Wednesday, January 8th, 2014
A Change.org petition appealing to Mars, Inc. to stop using artificial food dyes in their iconic M&M candies has garnered more than 145,000 signatures. In Europe, M&Ms are colored using naturally derived dyes, and some parents and scientists link artificial dyes to behavioral issues in kids. More on the petition from CNN.com:
[Renee] Shutters says her son Trenton showed noticeable improvements in mood and attention span after she removed artificial coloring from his diet a few years ago. M&Ms were his favorite candy.
“I just could not believe that something so small could make that big of a difference,” Shutters says.
European lawmakers moved to require warning labels on foods containing certain artificial colorings after a 2007 study found a slight increase in hyperactivity among children consuming a mixture of the dyes and a preservative.
The required label reads: “May have an adverse effect on activity and attention in children.”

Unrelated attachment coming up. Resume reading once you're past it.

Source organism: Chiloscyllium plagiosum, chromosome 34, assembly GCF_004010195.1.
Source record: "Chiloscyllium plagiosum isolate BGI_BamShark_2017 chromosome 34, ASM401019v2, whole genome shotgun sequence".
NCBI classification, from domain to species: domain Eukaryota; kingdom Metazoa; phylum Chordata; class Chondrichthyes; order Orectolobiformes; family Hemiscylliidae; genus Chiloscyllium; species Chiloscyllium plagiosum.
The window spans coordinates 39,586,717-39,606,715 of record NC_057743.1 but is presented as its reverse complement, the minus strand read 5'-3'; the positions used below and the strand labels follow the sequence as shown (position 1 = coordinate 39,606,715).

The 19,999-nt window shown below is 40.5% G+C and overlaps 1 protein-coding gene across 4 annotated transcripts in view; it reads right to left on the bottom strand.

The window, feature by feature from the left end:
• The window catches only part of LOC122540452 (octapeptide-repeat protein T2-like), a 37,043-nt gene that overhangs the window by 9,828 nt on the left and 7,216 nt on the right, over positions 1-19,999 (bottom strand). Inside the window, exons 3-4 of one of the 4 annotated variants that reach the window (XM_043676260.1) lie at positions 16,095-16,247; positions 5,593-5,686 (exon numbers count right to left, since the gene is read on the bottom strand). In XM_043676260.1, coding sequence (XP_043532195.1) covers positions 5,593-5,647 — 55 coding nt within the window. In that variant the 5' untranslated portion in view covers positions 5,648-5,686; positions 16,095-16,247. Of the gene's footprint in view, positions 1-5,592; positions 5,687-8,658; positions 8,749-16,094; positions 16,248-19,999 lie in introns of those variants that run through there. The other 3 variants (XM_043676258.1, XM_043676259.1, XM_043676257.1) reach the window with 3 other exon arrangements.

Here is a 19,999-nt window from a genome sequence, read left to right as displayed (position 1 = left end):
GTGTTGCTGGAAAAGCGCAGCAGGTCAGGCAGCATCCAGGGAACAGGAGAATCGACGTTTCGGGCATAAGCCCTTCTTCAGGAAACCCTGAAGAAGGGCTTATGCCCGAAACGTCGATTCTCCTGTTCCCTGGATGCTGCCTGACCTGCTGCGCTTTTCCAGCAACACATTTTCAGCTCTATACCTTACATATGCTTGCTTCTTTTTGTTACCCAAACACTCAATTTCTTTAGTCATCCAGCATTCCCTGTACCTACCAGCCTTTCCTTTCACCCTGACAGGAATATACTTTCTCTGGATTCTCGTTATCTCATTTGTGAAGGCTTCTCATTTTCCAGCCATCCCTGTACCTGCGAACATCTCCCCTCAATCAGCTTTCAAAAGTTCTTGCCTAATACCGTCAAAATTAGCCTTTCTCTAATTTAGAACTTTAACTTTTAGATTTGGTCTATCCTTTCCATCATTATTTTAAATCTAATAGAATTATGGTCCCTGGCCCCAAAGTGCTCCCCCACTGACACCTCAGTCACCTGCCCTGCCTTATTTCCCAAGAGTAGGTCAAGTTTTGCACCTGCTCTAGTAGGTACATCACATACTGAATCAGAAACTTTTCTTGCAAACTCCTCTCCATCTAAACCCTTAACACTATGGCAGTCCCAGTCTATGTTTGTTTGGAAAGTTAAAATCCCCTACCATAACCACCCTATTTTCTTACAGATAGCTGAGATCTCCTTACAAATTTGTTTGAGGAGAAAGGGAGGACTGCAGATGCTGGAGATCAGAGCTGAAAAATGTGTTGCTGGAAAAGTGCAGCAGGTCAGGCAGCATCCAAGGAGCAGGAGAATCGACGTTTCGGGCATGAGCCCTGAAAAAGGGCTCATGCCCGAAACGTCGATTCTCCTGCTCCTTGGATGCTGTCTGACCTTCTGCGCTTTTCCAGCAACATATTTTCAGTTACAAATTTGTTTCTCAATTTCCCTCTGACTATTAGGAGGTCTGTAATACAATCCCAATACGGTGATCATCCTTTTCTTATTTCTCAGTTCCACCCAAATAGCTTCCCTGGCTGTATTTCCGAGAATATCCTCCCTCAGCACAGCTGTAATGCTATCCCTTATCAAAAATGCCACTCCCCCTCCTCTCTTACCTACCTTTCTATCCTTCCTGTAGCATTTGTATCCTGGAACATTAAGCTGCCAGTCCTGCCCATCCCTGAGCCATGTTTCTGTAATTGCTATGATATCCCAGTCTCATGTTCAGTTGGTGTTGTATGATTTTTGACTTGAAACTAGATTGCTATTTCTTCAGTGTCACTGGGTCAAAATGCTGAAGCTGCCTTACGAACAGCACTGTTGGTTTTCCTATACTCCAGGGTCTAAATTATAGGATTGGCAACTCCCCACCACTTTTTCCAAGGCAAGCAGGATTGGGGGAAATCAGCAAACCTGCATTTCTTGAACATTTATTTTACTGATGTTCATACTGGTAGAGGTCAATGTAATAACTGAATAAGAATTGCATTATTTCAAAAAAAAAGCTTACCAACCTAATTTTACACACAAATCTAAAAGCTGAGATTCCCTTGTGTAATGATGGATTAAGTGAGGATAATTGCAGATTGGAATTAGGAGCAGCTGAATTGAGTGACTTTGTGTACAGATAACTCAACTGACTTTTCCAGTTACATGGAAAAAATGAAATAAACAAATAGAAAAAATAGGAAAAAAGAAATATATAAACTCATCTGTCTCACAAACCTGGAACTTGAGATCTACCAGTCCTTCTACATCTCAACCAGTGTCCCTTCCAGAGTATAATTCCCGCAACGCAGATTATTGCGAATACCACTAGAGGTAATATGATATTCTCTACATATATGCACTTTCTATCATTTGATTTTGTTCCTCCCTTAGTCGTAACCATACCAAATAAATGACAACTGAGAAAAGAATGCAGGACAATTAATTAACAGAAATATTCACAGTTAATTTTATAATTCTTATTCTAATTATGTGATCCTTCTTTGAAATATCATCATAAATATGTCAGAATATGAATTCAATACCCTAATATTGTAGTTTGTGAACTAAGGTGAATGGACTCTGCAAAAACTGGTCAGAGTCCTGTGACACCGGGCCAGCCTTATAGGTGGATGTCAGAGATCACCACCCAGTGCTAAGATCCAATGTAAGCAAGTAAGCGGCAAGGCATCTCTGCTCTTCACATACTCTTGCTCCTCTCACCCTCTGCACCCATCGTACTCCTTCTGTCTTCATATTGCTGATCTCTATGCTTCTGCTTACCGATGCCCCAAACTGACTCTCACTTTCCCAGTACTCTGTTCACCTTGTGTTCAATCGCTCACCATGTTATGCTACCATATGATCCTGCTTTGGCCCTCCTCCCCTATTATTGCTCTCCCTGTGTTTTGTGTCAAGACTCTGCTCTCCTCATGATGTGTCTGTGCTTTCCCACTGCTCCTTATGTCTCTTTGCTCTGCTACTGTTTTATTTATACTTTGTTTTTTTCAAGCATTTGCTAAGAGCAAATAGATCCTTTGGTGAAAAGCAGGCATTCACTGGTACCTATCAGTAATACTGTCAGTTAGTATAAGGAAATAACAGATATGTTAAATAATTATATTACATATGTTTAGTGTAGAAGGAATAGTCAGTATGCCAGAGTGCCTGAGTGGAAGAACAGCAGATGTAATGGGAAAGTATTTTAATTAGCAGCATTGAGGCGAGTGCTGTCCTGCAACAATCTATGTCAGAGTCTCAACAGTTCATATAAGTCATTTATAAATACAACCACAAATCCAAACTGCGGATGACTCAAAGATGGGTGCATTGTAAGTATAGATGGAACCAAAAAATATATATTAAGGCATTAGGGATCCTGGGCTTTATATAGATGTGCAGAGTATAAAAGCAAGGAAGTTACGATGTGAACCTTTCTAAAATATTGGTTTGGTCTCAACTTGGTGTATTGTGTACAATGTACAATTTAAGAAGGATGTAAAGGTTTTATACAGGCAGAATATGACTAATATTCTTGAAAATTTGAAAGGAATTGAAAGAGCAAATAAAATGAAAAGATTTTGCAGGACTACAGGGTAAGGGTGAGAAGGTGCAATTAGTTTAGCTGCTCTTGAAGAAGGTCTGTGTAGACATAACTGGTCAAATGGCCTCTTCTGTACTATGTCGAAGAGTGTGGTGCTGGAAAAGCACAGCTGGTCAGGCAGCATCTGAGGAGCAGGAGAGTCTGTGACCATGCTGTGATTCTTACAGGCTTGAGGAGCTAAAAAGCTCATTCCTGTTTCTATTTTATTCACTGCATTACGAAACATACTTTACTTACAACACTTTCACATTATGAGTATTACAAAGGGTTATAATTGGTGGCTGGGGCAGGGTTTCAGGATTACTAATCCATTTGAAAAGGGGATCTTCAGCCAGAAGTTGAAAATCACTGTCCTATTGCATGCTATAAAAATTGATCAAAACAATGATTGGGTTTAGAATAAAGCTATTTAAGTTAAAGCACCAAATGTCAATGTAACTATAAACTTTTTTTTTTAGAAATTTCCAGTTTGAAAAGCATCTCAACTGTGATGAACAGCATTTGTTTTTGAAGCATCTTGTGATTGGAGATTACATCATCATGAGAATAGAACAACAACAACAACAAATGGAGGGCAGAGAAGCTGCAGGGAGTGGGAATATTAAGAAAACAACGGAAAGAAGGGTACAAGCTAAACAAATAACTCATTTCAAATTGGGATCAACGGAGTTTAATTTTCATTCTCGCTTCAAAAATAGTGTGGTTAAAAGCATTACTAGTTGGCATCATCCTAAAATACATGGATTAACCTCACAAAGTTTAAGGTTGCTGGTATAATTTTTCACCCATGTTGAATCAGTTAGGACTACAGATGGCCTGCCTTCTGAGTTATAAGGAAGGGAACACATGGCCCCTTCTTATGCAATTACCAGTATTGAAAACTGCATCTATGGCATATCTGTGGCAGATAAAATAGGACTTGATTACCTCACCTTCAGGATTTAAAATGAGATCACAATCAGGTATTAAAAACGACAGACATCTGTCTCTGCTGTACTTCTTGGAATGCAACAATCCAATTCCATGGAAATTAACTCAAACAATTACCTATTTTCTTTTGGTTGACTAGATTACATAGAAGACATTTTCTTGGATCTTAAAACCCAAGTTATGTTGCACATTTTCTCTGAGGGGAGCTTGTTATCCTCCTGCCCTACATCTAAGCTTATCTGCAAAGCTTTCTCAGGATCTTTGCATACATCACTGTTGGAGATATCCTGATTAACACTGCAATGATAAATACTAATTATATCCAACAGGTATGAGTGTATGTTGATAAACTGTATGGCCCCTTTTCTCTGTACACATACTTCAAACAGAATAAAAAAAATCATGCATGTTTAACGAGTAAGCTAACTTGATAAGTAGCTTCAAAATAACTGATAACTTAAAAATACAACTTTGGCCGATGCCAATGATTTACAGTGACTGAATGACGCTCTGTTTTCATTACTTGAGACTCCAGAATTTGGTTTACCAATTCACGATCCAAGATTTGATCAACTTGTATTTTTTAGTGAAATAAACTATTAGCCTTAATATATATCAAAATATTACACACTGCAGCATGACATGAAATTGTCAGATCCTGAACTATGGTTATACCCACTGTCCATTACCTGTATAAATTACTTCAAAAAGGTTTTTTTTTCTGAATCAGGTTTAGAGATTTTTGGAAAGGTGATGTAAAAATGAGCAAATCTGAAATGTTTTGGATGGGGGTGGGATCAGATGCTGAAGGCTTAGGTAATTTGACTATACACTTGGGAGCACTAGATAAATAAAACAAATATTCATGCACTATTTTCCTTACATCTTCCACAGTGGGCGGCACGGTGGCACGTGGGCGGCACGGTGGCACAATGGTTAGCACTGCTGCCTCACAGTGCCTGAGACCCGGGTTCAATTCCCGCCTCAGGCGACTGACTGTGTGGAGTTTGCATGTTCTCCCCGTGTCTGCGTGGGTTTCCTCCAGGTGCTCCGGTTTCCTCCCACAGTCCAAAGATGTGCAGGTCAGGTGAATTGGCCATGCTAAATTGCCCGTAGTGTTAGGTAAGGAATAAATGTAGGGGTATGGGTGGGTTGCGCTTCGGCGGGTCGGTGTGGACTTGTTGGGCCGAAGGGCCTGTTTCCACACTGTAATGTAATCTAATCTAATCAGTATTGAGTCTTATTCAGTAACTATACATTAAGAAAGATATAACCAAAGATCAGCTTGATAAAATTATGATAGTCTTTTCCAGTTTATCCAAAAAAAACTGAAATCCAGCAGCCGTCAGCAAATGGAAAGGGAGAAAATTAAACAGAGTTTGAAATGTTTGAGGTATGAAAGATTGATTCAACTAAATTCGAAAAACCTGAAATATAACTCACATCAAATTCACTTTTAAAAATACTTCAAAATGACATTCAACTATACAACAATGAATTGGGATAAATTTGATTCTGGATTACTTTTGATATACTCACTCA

The move came despite the European Food Safety Authority’s conclusion that the UK study “provides limited evidence” and “cannot be used as a basis for altering the (accepted daily intake) of the respective food (colors).”
Instead of adding the warning, most manufacturers voluntarily switched to dyes derived from natural sources, such as beets or annatto for red, carrots for orange and saffron for yellow.
In the United States, the Food and Drug Administration has declined to implement tougher regulations but acknowledged that “certain susceptible children with Attention Deficit/Hyperactivity Disorder and other problem behaviors” may have their condition “exacerbated by exposure to a number of substances in food, including, but not limited to, synthetic color additives.”
The effects on behavior “appear to be due to a unique intolerance to these substances and not to any inherent neurotoxic properties,” the FDA said in 2011.